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Unemployment and spousal unhappiness: How much does your partner unexpectedly losing his or her job impact your well-being? Assistant professor Milena Nikolova digs into how companies can soften the blow for family members when carrying out lay offs – and whether or not they should.
A decade after the great recession, there has been plenty a fair amount of reflecting on just how bad things were and how much worse they nearly became. Unemployment was high and many companies laid off staff, and some people, particularly older generations, have either not been able to find new work or have wound up in jobs that they are overqualified for. Although the economy is doing so well now that companies are struggling to find qualified staff, the psychological effects of job loss are still with many men and women – and their partners and their families. Assistant professor and Rosalind Franklin Fellow Milena Nikolova carried out research that looked into how one partner unexpectedly losing their job can impact the happiness of their spouse – and no, it’s not just about money.
On how one partner losing their job impacts their spouse:
Milena Nikolova: So we find that unemployment has pretty bad negative consequences for the life satisfaction of the indirectly affected spouse, so that’s the spouse that himself or herself doesn’t lose a job… The effects that we identify for the spouses are about a third of the effect of own unemployment. So this is still pretty big.
On the impact of the gender pay gap:
Nikolova: So [in Germany], on average, women earn about 20 percent less than men. And once you adjust for factors related to women having kids and being out of the workforce and differences in education and differences in skill levels, still there remains an unexplained difference between what men and similar women earn. In Germany, if I recall correctly the gap this unexplained gap in earnings is about 7 percent. But what we did instead of looking at the gender gap is we looked only among women whose husbands become unemployed compared to women whose husbands remained continuously employed.
On what well-being actually means:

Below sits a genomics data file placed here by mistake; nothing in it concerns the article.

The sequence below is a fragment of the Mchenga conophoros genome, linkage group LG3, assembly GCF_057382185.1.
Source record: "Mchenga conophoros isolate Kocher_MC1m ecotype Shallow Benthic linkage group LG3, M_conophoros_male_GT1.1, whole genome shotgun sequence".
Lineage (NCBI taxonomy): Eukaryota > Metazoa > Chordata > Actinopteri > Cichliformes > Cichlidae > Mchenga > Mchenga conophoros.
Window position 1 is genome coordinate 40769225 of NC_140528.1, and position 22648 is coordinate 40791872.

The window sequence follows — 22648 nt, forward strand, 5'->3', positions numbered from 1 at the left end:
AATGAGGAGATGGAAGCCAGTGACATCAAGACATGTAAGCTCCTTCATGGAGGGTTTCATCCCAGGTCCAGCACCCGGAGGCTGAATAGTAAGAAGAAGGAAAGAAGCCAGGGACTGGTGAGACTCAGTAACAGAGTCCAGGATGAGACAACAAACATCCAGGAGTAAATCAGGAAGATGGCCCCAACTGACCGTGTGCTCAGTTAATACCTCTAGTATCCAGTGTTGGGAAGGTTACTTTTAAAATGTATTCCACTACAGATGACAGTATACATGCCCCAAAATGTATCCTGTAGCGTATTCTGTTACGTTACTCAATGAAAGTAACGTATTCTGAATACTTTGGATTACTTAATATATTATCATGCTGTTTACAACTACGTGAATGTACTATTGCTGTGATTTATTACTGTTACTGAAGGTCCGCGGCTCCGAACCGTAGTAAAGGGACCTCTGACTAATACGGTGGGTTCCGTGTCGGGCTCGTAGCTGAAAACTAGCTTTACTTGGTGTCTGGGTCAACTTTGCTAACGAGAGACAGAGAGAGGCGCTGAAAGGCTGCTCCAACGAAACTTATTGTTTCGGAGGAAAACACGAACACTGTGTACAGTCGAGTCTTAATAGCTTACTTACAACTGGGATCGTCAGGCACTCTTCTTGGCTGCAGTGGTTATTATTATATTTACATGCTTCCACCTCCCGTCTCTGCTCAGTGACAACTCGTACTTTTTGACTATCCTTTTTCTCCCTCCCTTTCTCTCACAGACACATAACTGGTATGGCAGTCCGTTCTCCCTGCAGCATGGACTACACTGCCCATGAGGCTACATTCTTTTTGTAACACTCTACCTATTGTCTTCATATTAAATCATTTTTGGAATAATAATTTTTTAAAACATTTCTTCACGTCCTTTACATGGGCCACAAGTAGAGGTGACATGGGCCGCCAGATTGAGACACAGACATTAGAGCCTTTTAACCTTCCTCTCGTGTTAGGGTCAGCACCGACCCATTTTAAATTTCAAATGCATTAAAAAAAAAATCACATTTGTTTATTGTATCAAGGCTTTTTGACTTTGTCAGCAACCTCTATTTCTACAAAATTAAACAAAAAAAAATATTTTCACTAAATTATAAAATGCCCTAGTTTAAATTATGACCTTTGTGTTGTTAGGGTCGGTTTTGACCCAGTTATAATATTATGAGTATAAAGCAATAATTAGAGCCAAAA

Nikolova: There are three or three dimensions of subjective well-being. So there is an effective dimension of subjective well-being to which happiness belongs and this affective dimension is about experiencing emotions at the particular point in time. Those can be positive emotions such as happiness at a particular moment in time or those emotions can be negative, such as stress, anger, worry and sadness. And in this dimension of well-being, so this happiness-stress-anger dimension as you can imagine is influenced by very momentary factors, so the nature of your morning commute, whether you have a nice cup of coffee, whether a colleague annoyed you in the elevator or on your way up etc. and in very stark contrast to this effect of you mention is the so-called evaluative dimension of subjective well-being, and life satisfaction is one such example. Because it asks you to evaluate your life as a whole, which requires some sort of cognitive reflective assessment of your life circumstances. And typically, this dimension of subjective well-being is measured using questions, like how satisfied would you say you are with your life as a whole, and it’s typically measured in scale of zero where you’re completely dissatisfied and ten is very satisfied. And there is a third dimension that is less well understood it’s about having meaning and purpose in life.
On how income loss is not the only factor:
Nikolova: Income does not seem to be explaining this large drop in life satisfaction once your partner becomes unemployed. How we know that is we run our analyses without any income variable whatsoever and we get the results that we get, and then we control for so we net out the influence of household income, and we get exactly the same results. And what is more we control for income sources that are not labor income, so income from savings, income from stock market options, et cetera, bonds, and the results remain the same. And what is more we also control for future for household income and the results remain the same. So which suggests that it’s really not through money, the loss of money or the loss of income or the worry about future income, so income in the next year, that is driving our results.
On how companies can change severance pay to soften the blow, and whether or not they ultimately should:
Nikolova: [Employers] need to keep in mind that when they’re laying off people they are let’s say unintended consequences and spillovers for spouses and also other family members such as kids, as other research shows. So perhaps these numbers and these calculations can also inform the design of severance pay. But then another thing that we note in our policy conclusions and recommendations section is that simply providing these compensations is probably not going to be an effective policy, because it can be a double edged sword. So on the one hand, yes, it might relieve some of the pain and suffering incurred from having an unemployed spouse. But on the other hand it might also prolong the unemployment duration.